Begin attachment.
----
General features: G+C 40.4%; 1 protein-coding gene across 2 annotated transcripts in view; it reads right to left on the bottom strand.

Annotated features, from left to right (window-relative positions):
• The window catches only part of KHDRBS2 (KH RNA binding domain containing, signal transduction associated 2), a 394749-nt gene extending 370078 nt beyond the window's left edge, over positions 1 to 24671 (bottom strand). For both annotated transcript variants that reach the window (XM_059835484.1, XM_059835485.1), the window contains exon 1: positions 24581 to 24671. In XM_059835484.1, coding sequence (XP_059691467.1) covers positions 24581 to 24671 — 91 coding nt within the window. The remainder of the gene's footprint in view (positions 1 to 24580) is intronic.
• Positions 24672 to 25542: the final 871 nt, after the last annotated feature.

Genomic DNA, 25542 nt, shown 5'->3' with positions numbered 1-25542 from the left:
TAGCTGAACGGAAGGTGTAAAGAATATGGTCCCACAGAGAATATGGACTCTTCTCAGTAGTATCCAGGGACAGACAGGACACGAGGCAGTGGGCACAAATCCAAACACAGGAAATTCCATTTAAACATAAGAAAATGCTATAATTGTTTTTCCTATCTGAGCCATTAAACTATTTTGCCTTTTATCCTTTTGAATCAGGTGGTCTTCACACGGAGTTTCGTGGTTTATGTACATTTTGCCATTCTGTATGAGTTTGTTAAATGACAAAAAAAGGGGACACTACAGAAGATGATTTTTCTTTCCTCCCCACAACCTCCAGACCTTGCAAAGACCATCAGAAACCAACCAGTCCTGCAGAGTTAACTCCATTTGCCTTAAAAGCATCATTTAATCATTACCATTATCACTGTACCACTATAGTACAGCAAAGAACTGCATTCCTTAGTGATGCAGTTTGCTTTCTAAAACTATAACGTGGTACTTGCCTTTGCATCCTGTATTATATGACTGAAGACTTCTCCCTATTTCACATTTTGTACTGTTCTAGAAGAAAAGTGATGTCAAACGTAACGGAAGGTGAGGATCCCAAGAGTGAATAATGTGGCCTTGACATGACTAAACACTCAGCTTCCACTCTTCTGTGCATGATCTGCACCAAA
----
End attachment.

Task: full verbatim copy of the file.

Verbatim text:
General features: G+C 40.4%; 1 protein-coding gene across 2 annotated transcripts in view; it reads right to left on the bottom strand.

Annotated features, from left to right (window-relative positions):
• The window catches only part of KHDRBS2 (KH RNA binding domain containing, signal transduction associated 2), a 394749-nt gene extending 370078 nt beyond the window's left edge, over positions 1 to 24671 (bottom strand). For both annotated transcript variants that reach the window (XM_059835484.1, XM_059835485.1), the window contains exon 1: positions 24581 to 24671. In XM_059835484.1, coding sequence (XP_059691467.1) covers positions 24581 to 24671 — 91 coding nt within the window. The remainder of the gene's footprint in view (positions 1 to 24580) is intronic.
• Positions 24672 to 25542: the final 871 nt, after the last annotated feature.

Genomic DNA, 25542 nt, shown 5'->3' with positions numbered 1-25542 from the left:
TAGCTGAACGGAAGGTGTAAAGAATATGGTCCCACAGAGAATATGGACTCTTCTCAGTAGTATCCAGGGACAGACAGGACACGAGGCAGTGGGCACAAATCCAAACACAGGAAATTCCATTTAAACATAAGAAAATGCTATAATTGTTTTTCCTATCTGAGCCATTAAACTATTTTGCCTTTTATCCTTTTGAATCAGGTGGTCTTCACACGGAGTTTCGTGGTTTATGTACATTTTGCCATTCTGTATGAGTTTGTTAAATGACAAAAAAAGGGGACACTACAGAAGATGATTTTTCTTTCCTCCCCACAACCTCCAGACCTTGCAAAGACCATCAGAAACCAACCAGTCCTGCAGAGTTAACTCCATTTGCCTTAAAAGCATCATTTAATCATTACCATTATCACTGTACCACTATAGTACAGCAAAGAACTGCATTCCTTAGTGATGCAGTTTGCTTTCTAAAACTATAACGTGGTACTTGCCTTTGCATCCTGTATTATATGACTGAAGACTTCTCCCTATTTCACATTTTGTACTGTTCTAGAAGAAAAGTGATGTCAAACGTAACGGAAGGTGAGGATCCCAAGAGTGAATAATGTGGCCTTGACATGACTAAACACTCAGCTTCCACTCTTCTGTGCATGATCTGCACCAAA